The last few days of my trip to Switzerland were hectic, to say the least. I’m quite relieved that I finally found the time to write about it. Sometimes life gets a little bit faster than Twitter (not to mention blogging) so I thought it’s time to share my last 5 days…
The plan for this trip was fairly loose from the early beginning, to be honest. I just wanted to reconnect a little with my sister family, who live in Geneva, to have the New Year Eve in a hotel somewhere up in the mountains, and then enjoy each day as it came. That was the whole plan. After a few evenings at my sister’s place and several short shopping rides in Geneva and around, the first part of the trip was checked, so to speak. Something much more important had to happen. And we decided to make a short trip by train to La Gruyeres, a medieval castle in the Fribourg district of Switzerland.
At that time we didn’t have the car. Yet. The car came several days later. We were just regular tourists and so we acted, going straight to the train station and buying tickets for La Gruyeres. We had to change the trains at Palezieux, after one hour. We got in the train, comfortably sit down and started to enjoy the view. Traveling by train in Switzerland is really comfortable, the stations are clean and well organized, the trains are cosy and never saw a train wagon crowded. This must be because of the holidays, I suppose, so take this observation with a little bit of salt.
We were lucky to have a beautiful day, very sunny and almost warm. Everything looked gorgeous, especially the real estate properties on the shore of Lake Leman. After around 45 minutes of sightseeing we were still changing impressions about how beautiful the Lake Leman was, when, all of a sudden, we ran into a tunnel. We patiently waited to get out, thinking at more beautiful sights on that sunny day.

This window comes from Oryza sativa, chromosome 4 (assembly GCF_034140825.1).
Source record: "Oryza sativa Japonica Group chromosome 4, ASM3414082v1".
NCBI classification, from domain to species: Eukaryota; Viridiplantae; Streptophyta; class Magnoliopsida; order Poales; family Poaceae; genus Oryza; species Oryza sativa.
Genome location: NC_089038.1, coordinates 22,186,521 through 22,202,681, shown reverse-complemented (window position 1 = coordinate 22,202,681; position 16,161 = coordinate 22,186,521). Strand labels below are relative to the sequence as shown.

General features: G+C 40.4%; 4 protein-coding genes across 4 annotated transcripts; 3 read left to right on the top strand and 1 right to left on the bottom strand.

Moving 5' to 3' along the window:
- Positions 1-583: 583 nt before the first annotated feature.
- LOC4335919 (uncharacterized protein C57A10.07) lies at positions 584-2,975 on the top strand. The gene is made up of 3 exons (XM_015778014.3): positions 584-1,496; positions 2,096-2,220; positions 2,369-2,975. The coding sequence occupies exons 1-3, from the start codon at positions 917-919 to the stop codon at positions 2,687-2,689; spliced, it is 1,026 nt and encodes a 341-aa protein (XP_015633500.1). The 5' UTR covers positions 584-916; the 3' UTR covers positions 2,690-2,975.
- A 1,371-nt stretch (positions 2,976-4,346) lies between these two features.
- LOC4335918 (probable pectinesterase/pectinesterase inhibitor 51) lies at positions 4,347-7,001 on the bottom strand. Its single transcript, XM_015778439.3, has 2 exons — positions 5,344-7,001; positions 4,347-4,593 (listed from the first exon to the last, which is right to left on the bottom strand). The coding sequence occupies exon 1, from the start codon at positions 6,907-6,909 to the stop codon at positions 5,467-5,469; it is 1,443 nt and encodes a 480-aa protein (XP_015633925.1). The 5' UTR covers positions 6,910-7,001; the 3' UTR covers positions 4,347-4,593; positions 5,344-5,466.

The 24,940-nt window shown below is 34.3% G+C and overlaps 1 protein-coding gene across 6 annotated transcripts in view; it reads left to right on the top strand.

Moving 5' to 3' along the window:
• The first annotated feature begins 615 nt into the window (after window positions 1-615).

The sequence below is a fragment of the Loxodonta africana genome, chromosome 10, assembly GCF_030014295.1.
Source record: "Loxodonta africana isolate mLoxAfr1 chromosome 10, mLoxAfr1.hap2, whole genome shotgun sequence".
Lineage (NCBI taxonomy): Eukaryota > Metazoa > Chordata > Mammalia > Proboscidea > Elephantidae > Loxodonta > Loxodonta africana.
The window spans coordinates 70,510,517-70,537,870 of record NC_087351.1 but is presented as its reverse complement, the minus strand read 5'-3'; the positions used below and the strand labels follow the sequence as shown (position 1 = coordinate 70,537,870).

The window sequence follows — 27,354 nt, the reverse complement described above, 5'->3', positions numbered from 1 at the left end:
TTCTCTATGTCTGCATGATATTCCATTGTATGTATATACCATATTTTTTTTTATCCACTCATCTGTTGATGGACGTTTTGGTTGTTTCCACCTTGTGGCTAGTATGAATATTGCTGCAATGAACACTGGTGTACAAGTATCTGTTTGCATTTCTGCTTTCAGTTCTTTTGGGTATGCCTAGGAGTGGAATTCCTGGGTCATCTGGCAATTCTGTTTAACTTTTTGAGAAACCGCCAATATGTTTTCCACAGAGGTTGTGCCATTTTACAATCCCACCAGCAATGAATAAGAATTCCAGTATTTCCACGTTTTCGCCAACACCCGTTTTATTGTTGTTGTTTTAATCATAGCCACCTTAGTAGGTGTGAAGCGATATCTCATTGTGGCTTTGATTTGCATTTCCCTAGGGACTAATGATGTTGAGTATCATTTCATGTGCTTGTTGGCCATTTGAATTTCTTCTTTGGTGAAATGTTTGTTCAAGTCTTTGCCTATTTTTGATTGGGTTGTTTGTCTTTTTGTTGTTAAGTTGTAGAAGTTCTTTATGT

But surprise, the other side of the tunnel was in full winter. Half of a meter snow, fog and clouds. We couldn’t believe our eyes. We looked at each other clothes, which I can tell were no match for that weather and started to mildly laugh. We just got into a full winter area, with no warnings and no appropriate clothes. And sooner than we expected the train arrived at Palezieux. Our change.
We got down knowing that we have only 9 minutes to get the next train, from a line called, surprisingly, “PI”. All the lines in the station had numbers, and no “PI” line was there. I tried to find a person to ask about that. The station was basically empty, all doors closed. There was a little kiosk at the end of the station where a woman was selling newspapers. I kindly asked her where to find the “PI” line and then she pointed to a small train, outside the regular train station, somehow isolated. The next second she started to look a little concerned about the fact that we’re going to lose the train if we don’t hurry. And we hurried.